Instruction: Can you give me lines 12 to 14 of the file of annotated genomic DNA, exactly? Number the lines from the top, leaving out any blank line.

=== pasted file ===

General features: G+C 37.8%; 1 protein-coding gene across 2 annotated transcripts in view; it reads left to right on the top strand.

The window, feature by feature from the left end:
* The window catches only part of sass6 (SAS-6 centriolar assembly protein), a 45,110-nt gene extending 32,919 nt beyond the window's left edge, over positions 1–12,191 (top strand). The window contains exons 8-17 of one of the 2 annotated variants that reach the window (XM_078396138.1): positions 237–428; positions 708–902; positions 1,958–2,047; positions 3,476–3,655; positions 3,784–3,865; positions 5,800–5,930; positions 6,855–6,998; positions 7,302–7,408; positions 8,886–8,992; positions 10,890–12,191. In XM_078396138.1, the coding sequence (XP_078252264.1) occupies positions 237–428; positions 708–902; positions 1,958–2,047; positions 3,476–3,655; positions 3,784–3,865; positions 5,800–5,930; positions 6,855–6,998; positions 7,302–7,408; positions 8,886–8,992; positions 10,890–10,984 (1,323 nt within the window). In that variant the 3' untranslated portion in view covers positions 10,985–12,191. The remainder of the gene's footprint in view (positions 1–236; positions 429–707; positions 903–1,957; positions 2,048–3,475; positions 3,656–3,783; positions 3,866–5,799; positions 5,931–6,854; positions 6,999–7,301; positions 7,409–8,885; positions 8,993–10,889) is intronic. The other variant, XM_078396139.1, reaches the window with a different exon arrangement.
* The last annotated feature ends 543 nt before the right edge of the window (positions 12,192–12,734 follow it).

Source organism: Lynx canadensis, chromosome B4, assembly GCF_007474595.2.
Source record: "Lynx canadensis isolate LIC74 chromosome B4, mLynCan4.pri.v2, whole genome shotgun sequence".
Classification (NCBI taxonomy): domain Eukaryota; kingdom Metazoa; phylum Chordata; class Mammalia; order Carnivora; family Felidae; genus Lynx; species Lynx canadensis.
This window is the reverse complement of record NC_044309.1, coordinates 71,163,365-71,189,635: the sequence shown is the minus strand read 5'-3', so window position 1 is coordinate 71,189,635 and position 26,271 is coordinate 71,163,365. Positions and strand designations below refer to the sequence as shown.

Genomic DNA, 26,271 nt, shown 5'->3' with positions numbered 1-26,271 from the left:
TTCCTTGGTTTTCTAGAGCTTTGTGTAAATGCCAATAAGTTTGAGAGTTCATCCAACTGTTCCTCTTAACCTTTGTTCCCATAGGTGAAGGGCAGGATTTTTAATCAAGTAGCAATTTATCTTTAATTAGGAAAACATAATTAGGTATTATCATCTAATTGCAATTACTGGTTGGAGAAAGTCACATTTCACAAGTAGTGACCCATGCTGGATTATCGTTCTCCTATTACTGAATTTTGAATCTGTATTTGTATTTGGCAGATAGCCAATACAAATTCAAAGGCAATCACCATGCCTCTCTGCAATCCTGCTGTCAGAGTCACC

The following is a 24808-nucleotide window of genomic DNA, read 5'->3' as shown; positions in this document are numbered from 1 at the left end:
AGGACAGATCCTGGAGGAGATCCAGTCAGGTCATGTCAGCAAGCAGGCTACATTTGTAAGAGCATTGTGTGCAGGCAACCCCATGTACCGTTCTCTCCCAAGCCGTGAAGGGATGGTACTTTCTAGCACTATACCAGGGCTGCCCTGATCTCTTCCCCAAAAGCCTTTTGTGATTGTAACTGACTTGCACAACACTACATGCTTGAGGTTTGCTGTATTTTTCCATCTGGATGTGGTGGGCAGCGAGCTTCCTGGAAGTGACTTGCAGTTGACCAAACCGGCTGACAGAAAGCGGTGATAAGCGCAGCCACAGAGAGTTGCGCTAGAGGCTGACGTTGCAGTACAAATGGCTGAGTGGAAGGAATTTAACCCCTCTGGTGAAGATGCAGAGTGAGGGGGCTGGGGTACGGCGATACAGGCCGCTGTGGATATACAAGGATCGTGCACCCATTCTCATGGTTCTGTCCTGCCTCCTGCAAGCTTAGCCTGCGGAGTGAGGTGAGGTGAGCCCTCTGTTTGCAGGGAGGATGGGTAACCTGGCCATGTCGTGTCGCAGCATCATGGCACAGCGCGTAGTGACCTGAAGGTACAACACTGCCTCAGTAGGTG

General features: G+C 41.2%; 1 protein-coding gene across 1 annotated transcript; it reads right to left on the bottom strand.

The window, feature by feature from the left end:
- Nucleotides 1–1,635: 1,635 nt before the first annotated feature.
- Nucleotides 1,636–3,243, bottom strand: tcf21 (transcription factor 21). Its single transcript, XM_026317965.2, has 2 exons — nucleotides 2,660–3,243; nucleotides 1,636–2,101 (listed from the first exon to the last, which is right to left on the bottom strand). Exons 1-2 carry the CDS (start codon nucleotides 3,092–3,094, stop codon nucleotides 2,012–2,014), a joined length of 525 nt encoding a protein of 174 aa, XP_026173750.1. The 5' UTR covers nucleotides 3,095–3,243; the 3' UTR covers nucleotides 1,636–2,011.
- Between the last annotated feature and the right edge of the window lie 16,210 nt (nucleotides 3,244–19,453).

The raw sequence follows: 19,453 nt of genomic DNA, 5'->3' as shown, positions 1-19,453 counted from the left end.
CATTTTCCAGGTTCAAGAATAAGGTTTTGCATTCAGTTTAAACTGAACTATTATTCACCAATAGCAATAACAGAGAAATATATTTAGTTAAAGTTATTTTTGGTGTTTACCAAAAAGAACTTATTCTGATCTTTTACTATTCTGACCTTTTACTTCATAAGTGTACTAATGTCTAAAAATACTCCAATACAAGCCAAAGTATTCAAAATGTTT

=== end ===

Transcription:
AGGACAGATCCTGGAGGAGATCCAGTCAGGTCATGTCAGCAAGCAGGCTACATTTGTAAGAGCATTGTGTGCAGGCAACCCCATGTACCGTTCTCTCCCAAGCCGTGAAGGGATGGTACTTTCTAGCACTATACCAGGGCTGCCCTGATCTCTTCCCCAAAAGCCTTTTGTGATTGTAACTGACTTGCACAACACTACATGCTTGAGGTTTGCTGTATTTTTCCATCTGGATGTGGTGGGCAGCGAGCTTCCTGGAAGTGACTTGCAGTTGACCAAACCGGCTGACAGAAAGCGGTGATAAGCGCAGCCACAGAGAGTTGCGCTAGAGGCTGACGTTGCAGTACAAATGGCTGAGTGGAAGGAATTTAACCCCTCTGGTGAAGATGCAGAGTGAGGGGGCTGGGGTACGGCGATACAGGCCGCTGTGGATATACAAGGATCGTGCACCCATTCTCATGGTTCTGTCCTGCCTCCTGCAAGCTTAGCCTGCGGAGTGAGGTGAGGTGAGCCCTCTGTTTGCAGGGAGGATGGGTAACCTGGCCATGTCGTGTCGCAGCATCATGGCACAGCGCGTAGTGACCTGAAGGTACAACACTGCCTCAGTAGGTG

General features: G+C 41.2%; 1 protein-coding gene across 1 annotated transcript; it reads right to left on the bottom strand.

The window, feature by feature from the left end: